“But I moved back to London, and Ray introduced me to a lot of really interesting people, and I just sort of slid into fashion while I was still teaching at Sassoon. I had no fashion background – I didn’t really understand fashion – and I had no formal training in dressing hair, so I approached it in a slightly different way. I understood how to make images for musicians, how to make album covers, because that’s what I’d been doing. That’s what I was ok with – the rest wasn’t really my world. But I loved photography, I loved the process of photography, I loved the people on sets, I loved the energy. Here I am god knows how many years later – and I’m still hammering it out.”
Q. Share your thoughts on editorial vs. behind the chair work.
A. “The editorial world is changing fast. I always say to every hairdresser that aspires to do editorial – you have to realize – that the love that you get from a [behind the chair] client, you will never get from anybody else, in your life. Once you have that bond, you really have to ‘mess up’ to shatter that. It’s an incredible bond that exists between hairdressers and their clients, and I think that a lot of hairdressers take that for granted. I think they sit back on their laurels and they don’t appreciate how special that bond is.”
Q. Describe your ‘average’ workday.
A. “I think that the amazing thing about doing the job that I do, is that every day is different – every day is noteworthy. [From day to day] you don’t interact with the same people, at all. It’s an extremely erratic industry like that. It depends on where you’re shooting, who you’re shooting with. I quite like that, because new people constantly challenge me; everyday is interesting.”
Q. How do you conceptualize your pieces?
A. “I try and approach everything in an analytical way, I try and find something that hasn’t been done before, or something that relates. The piece I did recently [in Australia, to raise awareness on the problem of human trafficking] is a great example of that.” The thought process was simple and straightforward, explains Peter. “I thought of fashion, and the cotton trade. What do we do with cotton? We grow it and it exploits labor, we then spin it. There’s a huge labor cost in producing cotton. So, we went back and we learned how to spin, and we spun 4,500 feet of hair – hand spun – two assistants and myself. We worked our butts off, you know, to create something that hadn’t been done before - to make a statement about a cause.”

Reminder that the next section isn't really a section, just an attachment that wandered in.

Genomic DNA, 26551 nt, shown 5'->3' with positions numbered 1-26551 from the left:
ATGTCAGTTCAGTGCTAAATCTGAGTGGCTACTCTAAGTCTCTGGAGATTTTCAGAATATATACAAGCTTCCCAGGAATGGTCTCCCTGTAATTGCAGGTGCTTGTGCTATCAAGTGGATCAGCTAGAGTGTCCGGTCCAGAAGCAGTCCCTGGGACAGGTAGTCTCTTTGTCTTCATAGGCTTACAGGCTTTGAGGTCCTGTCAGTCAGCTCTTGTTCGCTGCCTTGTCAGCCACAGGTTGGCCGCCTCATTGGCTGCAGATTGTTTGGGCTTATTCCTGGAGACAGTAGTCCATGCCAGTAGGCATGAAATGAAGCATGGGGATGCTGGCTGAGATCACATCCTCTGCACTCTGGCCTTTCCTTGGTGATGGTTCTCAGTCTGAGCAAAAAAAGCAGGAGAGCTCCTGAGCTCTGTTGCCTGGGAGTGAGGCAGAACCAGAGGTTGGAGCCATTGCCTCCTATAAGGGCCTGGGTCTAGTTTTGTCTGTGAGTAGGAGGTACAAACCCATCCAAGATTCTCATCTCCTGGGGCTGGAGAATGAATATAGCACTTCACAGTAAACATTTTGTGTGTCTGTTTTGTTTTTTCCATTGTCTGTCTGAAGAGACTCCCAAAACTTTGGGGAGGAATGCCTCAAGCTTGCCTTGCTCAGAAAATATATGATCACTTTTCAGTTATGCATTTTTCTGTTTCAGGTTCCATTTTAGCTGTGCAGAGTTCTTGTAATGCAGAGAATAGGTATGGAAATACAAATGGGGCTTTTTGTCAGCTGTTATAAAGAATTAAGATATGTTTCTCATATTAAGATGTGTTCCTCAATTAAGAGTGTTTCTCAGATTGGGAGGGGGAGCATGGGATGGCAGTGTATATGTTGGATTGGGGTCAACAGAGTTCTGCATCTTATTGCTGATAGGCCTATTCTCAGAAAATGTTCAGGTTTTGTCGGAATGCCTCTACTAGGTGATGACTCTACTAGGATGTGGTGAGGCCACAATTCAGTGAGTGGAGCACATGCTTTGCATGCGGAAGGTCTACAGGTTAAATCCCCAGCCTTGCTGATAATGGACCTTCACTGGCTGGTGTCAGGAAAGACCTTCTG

“I try to always have a cause, because a lot of my work in fashion is just about making pretty images. The purpose of these images is to sell goods to people, which they already have. My business is about creating ‘aspiration’ through lifestyle, aesthetics and appeal – that’s what advertising is.”
“When I get an opportunity to do something for myself (such as the NOISE show), I first work out the analytical: What has been said before, what has been done before, what I feel needs to be said, what bears repeating. If something needs to be said again, I’m quite happy to cannibalize my own ideas. You know, I don’t hang onto ideas. A lot of people worry about people ripping them off, and I’m like, rip away! The more you rip, the more it forces me to grow, to come up with something else. It’s a great complement – it’s the best compliment. It’s a real honor and a huge privilege.”